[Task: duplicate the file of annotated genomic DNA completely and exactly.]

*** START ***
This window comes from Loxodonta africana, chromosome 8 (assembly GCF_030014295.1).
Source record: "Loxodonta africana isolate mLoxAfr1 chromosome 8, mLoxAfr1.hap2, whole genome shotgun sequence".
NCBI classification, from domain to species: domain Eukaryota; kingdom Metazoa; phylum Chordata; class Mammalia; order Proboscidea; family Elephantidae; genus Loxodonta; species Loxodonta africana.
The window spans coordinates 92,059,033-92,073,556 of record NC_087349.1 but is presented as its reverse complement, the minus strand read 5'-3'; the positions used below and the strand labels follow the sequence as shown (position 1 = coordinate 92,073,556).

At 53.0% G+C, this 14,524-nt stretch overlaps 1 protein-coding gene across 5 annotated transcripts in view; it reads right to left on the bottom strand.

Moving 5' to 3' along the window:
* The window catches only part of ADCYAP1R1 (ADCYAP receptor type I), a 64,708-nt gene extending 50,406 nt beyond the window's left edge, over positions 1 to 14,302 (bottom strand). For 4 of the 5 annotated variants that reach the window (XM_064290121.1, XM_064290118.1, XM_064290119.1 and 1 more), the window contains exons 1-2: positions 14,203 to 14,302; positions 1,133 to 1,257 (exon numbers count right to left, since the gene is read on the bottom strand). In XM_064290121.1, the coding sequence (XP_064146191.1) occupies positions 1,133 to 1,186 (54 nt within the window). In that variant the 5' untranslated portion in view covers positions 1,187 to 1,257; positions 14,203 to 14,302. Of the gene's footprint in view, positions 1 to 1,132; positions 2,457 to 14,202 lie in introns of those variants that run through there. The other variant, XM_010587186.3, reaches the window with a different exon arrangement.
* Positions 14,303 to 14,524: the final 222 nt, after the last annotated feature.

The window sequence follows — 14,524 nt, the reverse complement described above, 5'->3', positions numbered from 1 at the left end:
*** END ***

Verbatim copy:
This window comes from Loxodonta africana, chromosome 8 (assembly GCF_030014295.1).
Source record: "Loxodonta africana isolate mLoxAfr1 chromosome 8, mLoxAfr1.hap2, whole genome shotgun sequence".
NCBI classification, from domain to species: domain Eukaryota; kingdom Metazoa; phylum Chordata; class Mammalia; order Proboscidea; family Elephantidae; genus Loxodonta; species Loxodonta africana.
The window spans coordinates 92,059,033-92,073,556 of record NC_087349.1 but is presented as its reverse complement, the minus strand read 5'-3'; the positions used below and the strand labels follow the sequence as shown (position 1 = coordinate 92,073,556).

At 53.0% G+C, this 14,524-nt stretch overlaps 1 protein-coding gene across 5 annotated transcripts in view; it reads right to left on the bottom strand.

Moving 5' to 3' along the window:
* The window catches only part of ADCYAP1R1 (ADCYAP receptor type I), a 64,708-nt gene extending 50,406 nt beyond the window's left edge, over positions 1 to 14,302 (bottom strand). For 4 of the 5 annotated variants that reach the window (XM_064290121.1, XM_064290118.1, XM_064290119.1 and 1 more), the window contains exons 1-2: positions 14,203 to 14,302; positions 1,133 to 1,257 (exon numbers count right to left, since the gene is read on the bottom strand). In XM_064290121.1, the coding sequence (XP_064146191.1) occupies positions 1,133 to 1,186 (54 nt within the window). In that variant the 5' untranslated portion in view covers positions 1,187 to 1,257; positions 14,203 to 14,302. Of the gene's footprint in view, positions 1 to 1,132; positions 2,457 to 14,202 lie in introns of those variants that run through there. The other variant, XM_010587186.3, reaches the window with a different exon arrangement.
* Positions 14,303 to 14,524: the final 222 nt, after the last annotated feature.

The window sequence follows — 14,524 nt, the reverse complement described above, 5'->3', positions numbered from 1 at the left end: